It wasn't that I was surprised to see babas in a pastry shop in the village of Minori on the Amalfi coast of Italy. Ever since I stepped off the plane in Naples, babas, small briochelike cakes swimming in a syrup, were omnipresent: on menus at every little cafe, packed in jars lining the shelves of touristy shops along the beaches, even mixed into gelato in ice cream shops. Babas were as ubiquitous in Campanian pastry shops as molten chocolate cakes in New York City restaurants.
It was the syrup the babas were soaking in that intrigued me. Instead of the usual dousing in rum, these babas were saturated in limoncello. Though unusual, it made sense, given the context.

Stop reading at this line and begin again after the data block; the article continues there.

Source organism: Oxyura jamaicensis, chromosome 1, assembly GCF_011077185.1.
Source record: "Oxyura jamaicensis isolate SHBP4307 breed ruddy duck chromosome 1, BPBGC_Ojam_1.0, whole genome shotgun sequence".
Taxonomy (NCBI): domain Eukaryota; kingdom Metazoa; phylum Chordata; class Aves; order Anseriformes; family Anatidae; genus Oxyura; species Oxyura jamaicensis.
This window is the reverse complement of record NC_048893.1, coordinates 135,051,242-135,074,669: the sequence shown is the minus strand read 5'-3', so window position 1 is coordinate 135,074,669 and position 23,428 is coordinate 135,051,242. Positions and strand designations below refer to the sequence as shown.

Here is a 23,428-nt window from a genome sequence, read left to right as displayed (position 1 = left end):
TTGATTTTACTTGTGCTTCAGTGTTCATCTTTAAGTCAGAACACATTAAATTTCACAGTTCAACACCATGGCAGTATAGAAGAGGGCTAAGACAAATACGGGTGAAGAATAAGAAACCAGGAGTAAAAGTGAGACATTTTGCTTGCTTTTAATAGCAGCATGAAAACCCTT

The Amalfi coast is justly famous for its particularly fragrant lemons, which come in several shapes, sizes and colors -- yellow, green, pink. A drive along the sea reveals acres of sloping lemon groves, the trees covered in black nets to filter out the strong sunlight. While most of the lemons are shipped around Italy and beyond, commanding premium prices, many others are made into limoncello, a sugary, greenish-yellow liqueur.